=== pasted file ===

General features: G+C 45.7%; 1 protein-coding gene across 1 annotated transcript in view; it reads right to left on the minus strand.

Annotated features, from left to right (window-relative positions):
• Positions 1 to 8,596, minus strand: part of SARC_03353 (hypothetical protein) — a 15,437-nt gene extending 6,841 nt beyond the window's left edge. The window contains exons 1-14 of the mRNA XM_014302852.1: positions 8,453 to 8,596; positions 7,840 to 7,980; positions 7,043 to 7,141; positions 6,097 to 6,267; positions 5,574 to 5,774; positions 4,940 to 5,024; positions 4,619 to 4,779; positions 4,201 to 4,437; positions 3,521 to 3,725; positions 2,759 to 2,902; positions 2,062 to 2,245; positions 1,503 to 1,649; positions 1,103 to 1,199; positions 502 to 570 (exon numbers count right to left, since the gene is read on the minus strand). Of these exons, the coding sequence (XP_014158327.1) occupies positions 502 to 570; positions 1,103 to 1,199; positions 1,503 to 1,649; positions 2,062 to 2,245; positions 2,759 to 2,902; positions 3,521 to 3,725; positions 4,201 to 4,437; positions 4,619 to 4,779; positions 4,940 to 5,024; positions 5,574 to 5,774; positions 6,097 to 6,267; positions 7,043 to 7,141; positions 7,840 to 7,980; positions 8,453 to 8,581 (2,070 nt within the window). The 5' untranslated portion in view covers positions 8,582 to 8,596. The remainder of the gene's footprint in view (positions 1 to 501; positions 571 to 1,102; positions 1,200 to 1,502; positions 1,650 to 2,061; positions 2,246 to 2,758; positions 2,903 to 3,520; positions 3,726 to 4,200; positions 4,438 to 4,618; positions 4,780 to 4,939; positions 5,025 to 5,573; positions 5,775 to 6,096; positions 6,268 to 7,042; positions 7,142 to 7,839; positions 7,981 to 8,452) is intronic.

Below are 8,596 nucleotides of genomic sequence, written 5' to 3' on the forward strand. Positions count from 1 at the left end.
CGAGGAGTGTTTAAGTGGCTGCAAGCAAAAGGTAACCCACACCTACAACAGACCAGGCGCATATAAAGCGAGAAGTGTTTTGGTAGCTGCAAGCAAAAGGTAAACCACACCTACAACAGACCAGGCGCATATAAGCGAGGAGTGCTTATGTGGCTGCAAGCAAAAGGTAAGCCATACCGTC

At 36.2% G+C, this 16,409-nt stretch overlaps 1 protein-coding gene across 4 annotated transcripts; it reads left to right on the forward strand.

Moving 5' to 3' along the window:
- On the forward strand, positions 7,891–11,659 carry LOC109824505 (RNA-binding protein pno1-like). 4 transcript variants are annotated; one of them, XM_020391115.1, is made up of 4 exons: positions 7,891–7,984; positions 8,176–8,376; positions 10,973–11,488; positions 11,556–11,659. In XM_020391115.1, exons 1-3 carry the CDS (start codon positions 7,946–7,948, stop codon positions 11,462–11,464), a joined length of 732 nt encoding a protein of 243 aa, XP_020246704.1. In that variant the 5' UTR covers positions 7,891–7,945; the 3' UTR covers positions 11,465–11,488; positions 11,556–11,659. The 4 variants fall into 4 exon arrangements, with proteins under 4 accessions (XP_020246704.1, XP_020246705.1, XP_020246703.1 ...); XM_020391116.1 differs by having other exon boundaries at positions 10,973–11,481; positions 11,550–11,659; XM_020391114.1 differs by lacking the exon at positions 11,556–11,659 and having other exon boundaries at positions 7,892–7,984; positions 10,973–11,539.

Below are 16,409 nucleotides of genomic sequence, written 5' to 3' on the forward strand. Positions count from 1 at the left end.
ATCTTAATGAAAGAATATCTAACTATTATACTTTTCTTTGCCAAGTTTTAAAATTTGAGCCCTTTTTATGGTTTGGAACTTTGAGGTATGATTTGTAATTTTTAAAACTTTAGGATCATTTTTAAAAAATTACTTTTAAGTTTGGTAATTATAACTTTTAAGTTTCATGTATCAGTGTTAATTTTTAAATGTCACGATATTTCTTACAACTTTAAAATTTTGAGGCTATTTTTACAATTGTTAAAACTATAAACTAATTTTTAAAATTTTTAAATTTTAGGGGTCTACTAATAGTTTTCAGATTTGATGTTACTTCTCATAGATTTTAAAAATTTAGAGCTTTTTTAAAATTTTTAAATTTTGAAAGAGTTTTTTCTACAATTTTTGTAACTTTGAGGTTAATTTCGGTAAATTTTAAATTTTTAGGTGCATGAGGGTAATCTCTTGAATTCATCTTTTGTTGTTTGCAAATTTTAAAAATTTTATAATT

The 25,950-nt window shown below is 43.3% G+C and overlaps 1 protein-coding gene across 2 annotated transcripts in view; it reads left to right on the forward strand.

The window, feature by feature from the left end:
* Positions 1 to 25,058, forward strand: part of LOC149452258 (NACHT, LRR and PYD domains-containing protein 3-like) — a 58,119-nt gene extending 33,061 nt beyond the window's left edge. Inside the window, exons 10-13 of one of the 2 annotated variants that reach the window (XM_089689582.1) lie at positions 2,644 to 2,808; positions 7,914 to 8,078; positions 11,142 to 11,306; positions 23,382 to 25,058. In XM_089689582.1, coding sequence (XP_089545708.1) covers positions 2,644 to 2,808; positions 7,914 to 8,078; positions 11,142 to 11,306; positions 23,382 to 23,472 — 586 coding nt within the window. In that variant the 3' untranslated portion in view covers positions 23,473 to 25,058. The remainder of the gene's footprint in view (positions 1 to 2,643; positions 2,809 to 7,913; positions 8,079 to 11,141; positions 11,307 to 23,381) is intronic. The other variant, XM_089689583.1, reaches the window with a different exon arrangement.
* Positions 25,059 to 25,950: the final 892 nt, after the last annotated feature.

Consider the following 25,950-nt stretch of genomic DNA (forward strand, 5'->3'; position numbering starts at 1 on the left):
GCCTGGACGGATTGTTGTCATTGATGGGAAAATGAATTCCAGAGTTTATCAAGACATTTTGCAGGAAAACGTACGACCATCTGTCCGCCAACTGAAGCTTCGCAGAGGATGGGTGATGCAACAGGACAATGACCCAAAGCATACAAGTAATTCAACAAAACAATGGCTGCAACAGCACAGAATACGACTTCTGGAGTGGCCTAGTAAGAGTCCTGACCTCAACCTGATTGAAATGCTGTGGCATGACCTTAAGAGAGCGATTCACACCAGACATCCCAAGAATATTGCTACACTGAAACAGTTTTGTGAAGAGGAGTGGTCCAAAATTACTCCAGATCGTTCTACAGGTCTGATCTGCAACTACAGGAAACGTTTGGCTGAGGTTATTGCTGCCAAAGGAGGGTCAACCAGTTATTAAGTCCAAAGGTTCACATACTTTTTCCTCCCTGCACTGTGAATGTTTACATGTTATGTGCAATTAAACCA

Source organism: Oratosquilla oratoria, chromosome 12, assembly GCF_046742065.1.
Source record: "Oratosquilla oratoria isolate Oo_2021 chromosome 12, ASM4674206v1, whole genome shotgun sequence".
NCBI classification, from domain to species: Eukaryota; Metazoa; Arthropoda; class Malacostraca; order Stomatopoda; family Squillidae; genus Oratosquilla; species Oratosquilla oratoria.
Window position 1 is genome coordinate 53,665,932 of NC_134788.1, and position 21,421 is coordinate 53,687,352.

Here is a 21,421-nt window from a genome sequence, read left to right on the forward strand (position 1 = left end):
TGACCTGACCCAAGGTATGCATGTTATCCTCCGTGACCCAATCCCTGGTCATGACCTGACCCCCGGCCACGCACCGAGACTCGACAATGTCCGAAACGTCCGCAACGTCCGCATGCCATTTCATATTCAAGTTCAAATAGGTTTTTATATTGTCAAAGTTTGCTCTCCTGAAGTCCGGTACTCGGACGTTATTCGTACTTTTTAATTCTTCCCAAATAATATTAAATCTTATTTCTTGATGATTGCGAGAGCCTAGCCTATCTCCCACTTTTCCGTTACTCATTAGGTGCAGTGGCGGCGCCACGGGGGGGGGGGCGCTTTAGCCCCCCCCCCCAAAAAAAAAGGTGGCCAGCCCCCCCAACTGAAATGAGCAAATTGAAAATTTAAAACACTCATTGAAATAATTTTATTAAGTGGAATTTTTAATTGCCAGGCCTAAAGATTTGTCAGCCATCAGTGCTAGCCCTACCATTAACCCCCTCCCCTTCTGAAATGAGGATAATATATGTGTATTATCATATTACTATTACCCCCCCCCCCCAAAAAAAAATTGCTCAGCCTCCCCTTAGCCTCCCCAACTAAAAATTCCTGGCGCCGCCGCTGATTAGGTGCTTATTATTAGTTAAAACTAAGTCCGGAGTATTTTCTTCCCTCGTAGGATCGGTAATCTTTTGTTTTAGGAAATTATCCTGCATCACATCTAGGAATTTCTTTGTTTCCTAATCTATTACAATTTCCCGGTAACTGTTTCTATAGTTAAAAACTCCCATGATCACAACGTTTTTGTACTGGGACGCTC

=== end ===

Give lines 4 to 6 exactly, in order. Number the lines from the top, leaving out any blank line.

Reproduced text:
Below are 8,596 nucleotides of genomic sequence, written 5' to 3' on the forward strand. Positions count from 1 at the left end.
CGAGGAGTGTTTAAGTGGCTGCAAGCAAAAGGTAACCCACACCTACAACAGACCAGGCGCATATAAAGCGAGAAGTGTTTTGGTAGCTGCAAGCAAAAGGTAAACCACACCTACAACAGACCAGGCGCATATAAGCGAGGAGTGCTTATGTGGCTGCAAGCAAAAGGTAAGCCATACCGTC

At 36.2% G+C, this 16,409-nt stretch overlaps 1 protein-coding gene across 4 annotated transcripts; it reads left to right on the forward strand.